Bringing the agriculture community together, the Dade County Farm Bureau hosted its 43rd Annual BBQ “Fun”raiser on Saturday April 29th at The Di’Mare Annex in Florida City.
The event welcomed guests with amazing food, drinks, live music, dance performances, raffles, and recognition of the importance of South Dade farming to not only the state, but the entire country.
For the president of the Dade County Farm Bureau, Barney Rutzke Jr., the event was an opportunity to show the work done throughout the year while also fundraising for education on new challenges facing the industry, like the prevalence of invasive species in South Florida.
“So far this year, we have donated $10,000, and now an additional 10% of the proceeds from the event will go to the research into agriculture here in Dade County.” Rutzke said.
South Florida is considered the bread basket of agriculture during the winter due to the warm climate, while the rest of the country is too cold to support crops. Understanding pests is an integral part of sustaining healthy produce.
Several local dignitaries attended the event, including County Commissioner of District 13 Rene Garcia. Attending the BBQ for the first time, Commissioner Garcia spoke of the delicate balance to preserve farmlands while continuing urban development and the role policymakers have in that.
“Our farming families have built this community, and what better way to honor their tradition than by protecting those lands and incentivizing the use of our produce,” Garcia said.
Other local officials included Miami-Dade County Commissioner Kionne McGhee, Homestead Mayor Steve Losner, Vice-Mayor Julio Guzman, Florida City Mayor Otis Wallace, Vice-Mayor Walter P. Thompson, Councilpersons Erica Avila and Larry Roth, Bobby Bracy representing the office of Commissioner Danielle Cohen-Higgins and Carlos Fanjul, representing the office of Congressman Carlos Gimenez.
One of the highlights of the evening was the presentation of the “Farmer of the Year Award.” This year’s recipient, George Suarez, affectionately known as “Cuban George” was recognized for his contribution to the farming community in Homestead throughout his career. During his acceptance speech he explained how he came to this country with nothing and how, through hard work, he created his version of the “American Dream.”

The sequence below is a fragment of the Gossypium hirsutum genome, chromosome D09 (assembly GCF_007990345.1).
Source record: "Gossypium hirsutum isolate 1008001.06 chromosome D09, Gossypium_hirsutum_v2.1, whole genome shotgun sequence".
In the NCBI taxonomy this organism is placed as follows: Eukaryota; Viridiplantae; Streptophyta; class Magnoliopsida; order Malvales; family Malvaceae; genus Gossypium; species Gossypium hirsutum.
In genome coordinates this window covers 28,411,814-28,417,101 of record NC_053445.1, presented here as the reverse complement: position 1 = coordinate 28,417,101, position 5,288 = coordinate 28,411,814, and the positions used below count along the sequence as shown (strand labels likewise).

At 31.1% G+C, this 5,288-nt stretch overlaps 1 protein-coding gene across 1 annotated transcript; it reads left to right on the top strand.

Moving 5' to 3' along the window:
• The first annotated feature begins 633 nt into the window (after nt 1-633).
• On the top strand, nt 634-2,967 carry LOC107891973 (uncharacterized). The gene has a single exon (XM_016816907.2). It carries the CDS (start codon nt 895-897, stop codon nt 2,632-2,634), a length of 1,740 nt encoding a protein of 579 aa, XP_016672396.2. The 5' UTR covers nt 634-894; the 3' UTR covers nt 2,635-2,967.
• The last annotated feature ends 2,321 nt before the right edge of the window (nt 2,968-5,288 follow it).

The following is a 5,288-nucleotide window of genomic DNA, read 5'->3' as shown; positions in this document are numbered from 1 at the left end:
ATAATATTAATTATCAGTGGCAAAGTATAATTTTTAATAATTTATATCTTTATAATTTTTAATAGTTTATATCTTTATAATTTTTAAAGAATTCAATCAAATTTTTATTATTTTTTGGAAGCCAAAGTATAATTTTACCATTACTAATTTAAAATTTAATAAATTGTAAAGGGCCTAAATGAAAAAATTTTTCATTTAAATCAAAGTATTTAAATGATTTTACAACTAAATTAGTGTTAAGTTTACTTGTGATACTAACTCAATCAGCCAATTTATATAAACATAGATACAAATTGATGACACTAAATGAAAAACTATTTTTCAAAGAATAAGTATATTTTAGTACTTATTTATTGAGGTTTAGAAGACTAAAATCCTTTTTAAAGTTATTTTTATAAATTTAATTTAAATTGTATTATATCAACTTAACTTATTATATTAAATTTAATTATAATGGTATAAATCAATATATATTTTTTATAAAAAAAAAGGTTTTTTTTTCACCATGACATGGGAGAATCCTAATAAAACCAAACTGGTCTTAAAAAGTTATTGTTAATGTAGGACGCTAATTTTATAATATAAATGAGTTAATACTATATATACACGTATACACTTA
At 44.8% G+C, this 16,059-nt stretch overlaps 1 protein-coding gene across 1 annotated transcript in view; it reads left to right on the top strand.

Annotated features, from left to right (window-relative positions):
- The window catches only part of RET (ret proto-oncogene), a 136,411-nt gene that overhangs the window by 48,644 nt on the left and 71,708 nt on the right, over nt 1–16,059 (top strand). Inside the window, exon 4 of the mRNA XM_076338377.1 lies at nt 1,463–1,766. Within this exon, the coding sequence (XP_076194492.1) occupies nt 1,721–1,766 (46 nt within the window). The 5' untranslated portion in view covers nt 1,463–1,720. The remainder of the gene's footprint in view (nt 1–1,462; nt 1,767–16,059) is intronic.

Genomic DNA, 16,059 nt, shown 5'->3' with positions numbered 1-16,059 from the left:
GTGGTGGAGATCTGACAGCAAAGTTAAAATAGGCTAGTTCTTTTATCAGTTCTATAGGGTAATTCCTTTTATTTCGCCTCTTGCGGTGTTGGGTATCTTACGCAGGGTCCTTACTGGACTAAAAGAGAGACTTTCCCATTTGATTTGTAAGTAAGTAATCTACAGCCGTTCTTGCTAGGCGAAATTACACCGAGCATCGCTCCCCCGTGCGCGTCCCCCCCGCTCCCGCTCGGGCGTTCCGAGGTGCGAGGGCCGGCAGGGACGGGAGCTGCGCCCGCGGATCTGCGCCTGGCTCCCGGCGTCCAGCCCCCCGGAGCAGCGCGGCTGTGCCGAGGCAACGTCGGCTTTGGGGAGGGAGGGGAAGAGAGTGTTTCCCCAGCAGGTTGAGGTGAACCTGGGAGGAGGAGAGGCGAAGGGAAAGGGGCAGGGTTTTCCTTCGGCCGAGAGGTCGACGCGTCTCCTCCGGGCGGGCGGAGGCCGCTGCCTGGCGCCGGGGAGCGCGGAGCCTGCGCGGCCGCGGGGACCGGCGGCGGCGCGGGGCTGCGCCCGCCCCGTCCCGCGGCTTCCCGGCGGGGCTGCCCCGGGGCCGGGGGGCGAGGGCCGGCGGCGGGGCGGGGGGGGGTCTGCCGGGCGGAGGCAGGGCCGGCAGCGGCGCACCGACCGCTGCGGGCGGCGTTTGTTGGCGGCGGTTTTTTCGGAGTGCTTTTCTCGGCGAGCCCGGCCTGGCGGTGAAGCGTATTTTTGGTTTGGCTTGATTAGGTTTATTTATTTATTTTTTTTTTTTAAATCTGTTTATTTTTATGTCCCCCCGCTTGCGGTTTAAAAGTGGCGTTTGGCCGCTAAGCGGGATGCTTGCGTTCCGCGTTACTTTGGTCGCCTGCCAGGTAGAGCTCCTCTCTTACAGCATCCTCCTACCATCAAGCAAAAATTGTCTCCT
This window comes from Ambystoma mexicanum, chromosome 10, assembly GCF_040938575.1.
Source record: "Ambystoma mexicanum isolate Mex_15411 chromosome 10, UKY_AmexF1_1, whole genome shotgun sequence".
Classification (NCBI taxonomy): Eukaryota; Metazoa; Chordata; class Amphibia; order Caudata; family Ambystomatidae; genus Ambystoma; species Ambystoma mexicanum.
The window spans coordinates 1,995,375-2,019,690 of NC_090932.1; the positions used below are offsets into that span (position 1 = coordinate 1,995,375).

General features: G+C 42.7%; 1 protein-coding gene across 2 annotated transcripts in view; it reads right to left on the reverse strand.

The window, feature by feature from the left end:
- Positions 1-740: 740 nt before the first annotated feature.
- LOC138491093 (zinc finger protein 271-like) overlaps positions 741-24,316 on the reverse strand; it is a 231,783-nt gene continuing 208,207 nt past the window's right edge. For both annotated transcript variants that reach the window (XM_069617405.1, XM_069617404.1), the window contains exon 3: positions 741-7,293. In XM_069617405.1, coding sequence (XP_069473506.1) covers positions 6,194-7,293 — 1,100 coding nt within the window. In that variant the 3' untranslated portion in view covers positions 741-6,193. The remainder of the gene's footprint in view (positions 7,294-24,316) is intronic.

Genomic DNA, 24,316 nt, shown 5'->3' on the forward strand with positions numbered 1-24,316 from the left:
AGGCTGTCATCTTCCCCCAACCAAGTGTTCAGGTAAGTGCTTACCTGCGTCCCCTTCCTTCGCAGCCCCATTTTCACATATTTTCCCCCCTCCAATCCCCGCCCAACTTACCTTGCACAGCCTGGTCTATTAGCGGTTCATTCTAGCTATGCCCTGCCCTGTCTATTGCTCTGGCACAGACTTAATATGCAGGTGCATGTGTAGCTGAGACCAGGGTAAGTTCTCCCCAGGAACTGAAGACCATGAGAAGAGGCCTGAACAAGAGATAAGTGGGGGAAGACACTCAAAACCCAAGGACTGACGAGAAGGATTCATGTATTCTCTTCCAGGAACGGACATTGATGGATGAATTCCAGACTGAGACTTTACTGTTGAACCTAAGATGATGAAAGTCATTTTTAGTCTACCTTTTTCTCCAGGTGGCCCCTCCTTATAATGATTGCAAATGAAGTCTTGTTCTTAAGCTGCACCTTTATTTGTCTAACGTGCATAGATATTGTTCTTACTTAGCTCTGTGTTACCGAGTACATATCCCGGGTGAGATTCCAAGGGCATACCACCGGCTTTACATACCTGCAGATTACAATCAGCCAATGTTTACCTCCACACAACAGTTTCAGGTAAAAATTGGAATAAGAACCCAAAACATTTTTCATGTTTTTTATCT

“Being honored by my peers is great, it’s wonderful and beautiful.
I get to help to preserve the community in Homestead and the school that I went to, thanks to my parents they helped me do that,” Suarez said.
In honor of the late Wayne Dunagan, the Bureau awarded South Dade High School Senior Dixie Dixon a $1,500 scholarship to further her education in agriculture. Dixon served as Future Farmers of America President at her school. They also awarded a $1,500 scholarship to Kamili Fernandez from Felix Varela High School.
“I come from a farming family, so it’s a really big honor to be able to get a scholarship for agriculture to help continue my family’s legacy,” Dixon said.
For many Homestead residents, attending the annual BBQ has been a tradition brought down through generations. For community member Andrea Martins, who is also the wife of a board member, coming to the BBQ is something her family has done for years.
“I’ve been doing this since I was a little kid, it’s something I would consider an ‘Old Homestead Tradition’, and it’s something I hope my kids will continue to want to go to,” Martins said.
The event would not have been possible without the support of local businesses that donated items for the raffle.
Everglades Equipment Group served as the event’s presenting sponsor. Site manager Bobby Doyle, a Homestead native, knows the importance of supporting the farming community.
“We want to make sure there is quality products to help the agricultural community do what they need to do, be it planting, cultivating or harvesting,” Doyle said.
Gold sponsors included Kelly Tractor, Florida Coast Equipment and We Can Do This who provided free COVID-19 vaccines.
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